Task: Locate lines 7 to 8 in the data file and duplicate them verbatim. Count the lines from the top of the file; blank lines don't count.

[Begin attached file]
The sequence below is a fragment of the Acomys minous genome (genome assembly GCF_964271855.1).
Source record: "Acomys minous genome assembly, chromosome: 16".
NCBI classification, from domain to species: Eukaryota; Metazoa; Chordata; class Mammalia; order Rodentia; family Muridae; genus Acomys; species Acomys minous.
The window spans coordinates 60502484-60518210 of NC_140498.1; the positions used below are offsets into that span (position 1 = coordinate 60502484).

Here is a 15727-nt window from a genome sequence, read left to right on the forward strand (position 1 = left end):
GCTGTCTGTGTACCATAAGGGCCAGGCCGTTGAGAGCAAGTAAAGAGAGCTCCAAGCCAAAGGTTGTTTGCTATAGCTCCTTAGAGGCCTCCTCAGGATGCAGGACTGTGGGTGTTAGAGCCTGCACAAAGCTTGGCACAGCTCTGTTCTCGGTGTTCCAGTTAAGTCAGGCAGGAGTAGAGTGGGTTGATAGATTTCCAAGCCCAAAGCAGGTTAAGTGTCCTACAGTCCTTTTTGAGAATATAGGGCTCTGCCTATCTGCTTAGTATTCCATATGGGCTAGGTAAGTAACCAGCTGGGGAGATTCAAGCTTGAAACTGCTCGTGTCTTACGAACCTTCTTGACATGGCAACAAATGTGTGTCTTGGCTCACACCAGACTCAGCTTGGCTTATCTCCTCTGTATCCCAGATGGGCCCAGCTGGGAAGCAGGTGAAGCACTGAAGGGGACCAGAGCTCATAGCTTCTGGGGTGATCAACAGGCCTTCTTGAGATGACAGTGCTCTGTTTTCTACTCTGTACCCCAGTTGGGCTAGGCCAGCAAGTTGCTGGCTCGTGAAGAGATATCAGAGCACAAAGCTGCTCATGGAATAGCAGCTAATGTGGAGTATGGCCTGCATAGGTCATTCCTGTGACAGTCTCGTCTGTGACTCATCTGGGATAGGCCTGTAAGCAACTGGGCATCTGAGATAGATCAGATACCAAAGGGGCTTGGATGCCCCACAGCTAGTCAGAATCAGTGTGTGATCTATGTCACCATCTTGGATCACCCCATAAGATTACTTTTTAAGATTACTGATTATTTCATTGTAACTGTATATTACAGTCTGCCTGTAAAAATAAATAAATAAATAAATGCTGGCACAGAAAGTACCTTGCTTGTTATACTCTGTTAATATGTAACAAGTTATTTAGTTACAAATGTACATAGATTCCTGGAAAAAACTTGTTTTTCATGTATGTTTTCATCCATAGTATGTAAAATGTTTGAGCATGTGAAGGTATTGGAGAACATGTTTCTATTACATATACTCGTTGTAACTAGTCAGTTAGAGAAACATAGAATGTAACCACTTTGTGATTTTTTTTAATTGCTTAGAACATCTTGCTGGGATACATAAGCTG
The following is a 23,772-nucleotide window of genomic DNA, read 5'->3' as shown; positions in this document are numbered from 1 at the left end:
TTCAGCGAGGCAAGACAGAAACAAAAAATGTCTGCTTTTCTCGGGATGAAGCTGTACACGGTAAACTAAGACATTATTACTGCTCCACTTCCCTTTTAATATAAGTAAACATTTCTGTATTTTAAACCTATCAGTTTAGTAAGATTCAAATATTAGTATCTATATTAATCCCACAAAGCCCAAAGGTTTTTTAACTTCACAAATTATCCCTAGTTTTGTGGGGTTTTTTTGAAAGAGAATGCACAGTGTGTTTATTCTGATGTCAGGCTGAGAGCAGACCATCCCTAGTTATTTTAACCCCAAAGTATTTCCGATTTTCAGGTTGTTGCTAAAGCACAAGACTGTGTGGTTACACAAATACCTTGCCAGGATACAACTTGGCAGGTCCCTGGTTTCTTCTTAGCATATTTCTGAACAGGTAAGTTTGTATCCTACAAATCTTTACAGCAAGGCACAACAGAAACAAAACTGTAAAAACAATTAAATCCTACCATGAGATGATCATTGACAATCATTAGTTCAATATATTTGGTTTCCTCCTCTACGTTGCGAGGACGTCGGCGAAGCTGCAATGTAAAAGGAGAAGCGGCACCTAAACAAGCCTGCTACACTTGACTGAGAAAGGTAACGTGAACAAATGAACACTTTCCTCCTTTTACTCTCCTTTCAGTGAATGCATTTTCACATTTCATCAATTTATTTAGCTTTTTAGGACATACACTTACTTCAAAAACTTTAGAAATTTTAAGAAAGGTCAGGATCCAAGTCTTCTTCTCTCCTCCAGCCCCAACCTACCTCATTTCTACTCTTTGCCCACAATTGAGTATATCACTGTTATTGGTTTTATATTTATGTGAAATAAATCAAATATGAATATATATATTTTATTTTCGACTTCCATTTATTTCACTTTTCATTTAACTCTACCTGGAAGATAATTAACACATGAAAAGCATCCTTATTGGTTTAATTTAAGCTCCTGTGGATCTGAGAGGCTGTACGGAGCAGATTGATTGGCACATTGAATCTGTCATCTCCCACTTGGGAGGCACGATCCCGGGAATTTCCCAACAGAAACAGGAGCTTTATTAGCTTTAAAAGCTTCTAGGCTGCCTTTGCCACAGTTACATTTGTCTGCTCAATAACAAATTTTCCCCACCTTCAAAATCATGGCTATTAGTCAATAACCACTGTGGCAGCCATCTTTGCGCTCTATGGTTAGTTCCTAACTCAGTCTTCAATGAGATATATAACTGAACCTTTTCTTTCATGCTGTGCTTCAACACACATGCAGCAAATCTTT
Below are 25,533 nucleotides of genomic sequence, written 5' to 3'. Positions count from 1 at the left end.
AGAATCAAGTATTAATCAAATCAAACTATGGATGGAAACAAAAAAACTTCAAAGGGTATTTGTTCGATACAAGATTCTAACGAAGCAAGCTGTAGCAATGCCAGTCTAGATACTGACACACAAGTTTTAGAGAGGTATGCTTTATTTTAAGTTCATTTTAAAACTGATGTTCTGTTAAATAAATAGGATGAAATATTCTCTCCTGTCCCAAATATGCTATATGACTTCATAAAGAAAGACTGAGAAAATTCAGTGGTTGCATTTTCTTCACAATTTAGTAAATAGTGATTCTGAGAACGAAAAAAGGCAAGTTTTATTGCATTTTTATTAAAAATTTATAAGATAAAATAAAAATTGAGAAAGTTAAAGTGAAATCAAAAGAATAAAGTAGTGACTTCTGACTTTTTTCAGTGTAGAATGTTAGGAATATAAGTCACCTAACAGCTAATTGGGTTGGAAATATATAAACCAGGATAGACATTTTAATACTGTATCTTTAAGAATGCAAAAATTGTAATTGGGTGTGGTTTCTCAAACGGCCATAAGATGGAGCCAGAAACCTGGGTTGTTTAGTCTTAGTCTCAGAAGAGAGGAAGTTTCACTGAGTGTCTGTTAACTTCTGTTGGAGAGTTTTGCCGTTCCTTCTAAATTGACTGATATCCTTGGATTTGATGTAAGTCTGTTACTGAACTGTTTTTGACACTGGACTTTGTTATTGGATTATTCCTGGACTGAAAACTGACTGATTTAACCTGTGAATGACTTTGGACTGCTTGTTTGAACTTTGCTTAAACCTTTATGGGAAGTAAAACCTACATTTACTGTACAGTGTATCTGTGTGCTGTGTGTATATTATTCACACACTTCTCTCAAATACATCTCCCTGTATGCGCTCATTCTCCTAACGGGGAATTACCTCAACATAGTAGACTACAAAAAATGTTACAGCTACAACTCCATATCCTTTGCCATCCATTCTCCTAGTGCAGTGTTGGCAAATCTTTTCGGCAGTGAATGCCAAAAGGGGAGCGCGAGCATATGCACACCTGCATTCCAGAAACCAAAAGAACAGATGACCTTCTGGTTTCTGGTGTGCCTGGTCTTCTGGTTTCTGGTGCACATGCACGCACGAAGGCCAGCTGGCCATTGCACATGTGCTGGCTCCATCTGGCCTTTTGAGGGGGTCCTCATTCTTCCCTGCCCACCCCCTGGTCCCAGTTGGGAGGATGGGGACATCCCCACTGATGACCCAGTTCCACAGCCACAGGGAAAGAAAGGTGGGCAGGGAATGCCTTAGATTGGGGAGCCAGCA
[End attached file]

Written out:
The following is a 23,772-nucleotide window of genomic DNA, read 5'->3' as shown; positions in this document are numbered from 1 at the left end:
TTCAGCGAGGCAAGACAGAAACAAAAAATGTCTGCTTTTCTCGGGATGAAGCTGTACACGGTAAACTAAGACATTATTACTGCTCCACTTCCCTTTTAATATAAGTAAACATTTCTGTATTTTAAACCTATCAGTTTAGTAAGATTCAAATATTAGTATCTATATTAATCCCACAAAGCCCAAAGGTTTTTTAACTTCACAAATTATCCCTAGTTTTGTGGGGTTTTTTTGAAAGAGAATGCACAGTGTGTTTATTCTGATGTCAGGCTGAGAGCAGACCATCCCTAGTTATTTTAACCCCAAAGTATTTCCGATTTTCAGGTTGTTGCTAAAGCACAAGACTGTGTGGTTACACAAATACCTTGCCAGGATACAACTTGGCAGGTCCCTGGTTTCTTCTTAGCATATTTCTGAACAGGTAAGTTTGTATCCTACAAATCTTTACAGCAAGGCACAACAGAAACAAAACTGTAAAAACAATTAAATCCTACCATGAGATGATCATTGACAATCATTAGTTCAATATATTTGGTTTCCTCCTCTACGTTGCGAGGACGTCGGCGAAGCTGCAATGTAAAAGGAGAAGCGGCACCTAAACAAGCCTGCTACACTTGACTGAGAAAGGTAACGTGAACAAATGAACACTTTCCTCCTTTTACTCTCCTTTCAGTGAATGCATTTTCACATTTCATCAATTTATTTAGCTTTTTAGGACATACACTTACTTCAAAAACTTTAGAAATTTTAAGAAAGGTCAGGATCCAAGTCTTCTTCTCTCCTCCAGCCCCAACCTACCTCATTTCTACTCTTTGCCCACAATTGAGTATATCACTGTTATTGGTTTTATATTTATGTGAAATAAATCAAATATGAATATATATATTTTATTTTCGACTTCCATTTATTTCACTTTTCATTTAACTCTACCTGGAAGATAATTAACACATGAAAAGCATCCTTATTGGTTTAATTTAAGCTCCTGTGGATCTGAGAGGCTGTACGGAGCAGATTGATTGGCACATTGAATCTGTCATCTCCCACTTGGGAGGCACGATCCCGGGAATTTCCCAACAGAAACAGGAGCTTTATTAGCTTTAAAAGCTTCTAGGCTGCCTTTGCCACAGTTACATTTGTCTGCTCAATAACAAATTTTCCCCACCTTCAAAATCATGGCTATTAGTCAATAACCACTGTGGCAGCCATCTTTGCGCTCTATGGTTAGTTCCTAACTCAGTCTTCAATGAGATATATAACTGAACCTTTTCTTTCATGCTGTGCTTCAACACACATGCAGCAAATCTTT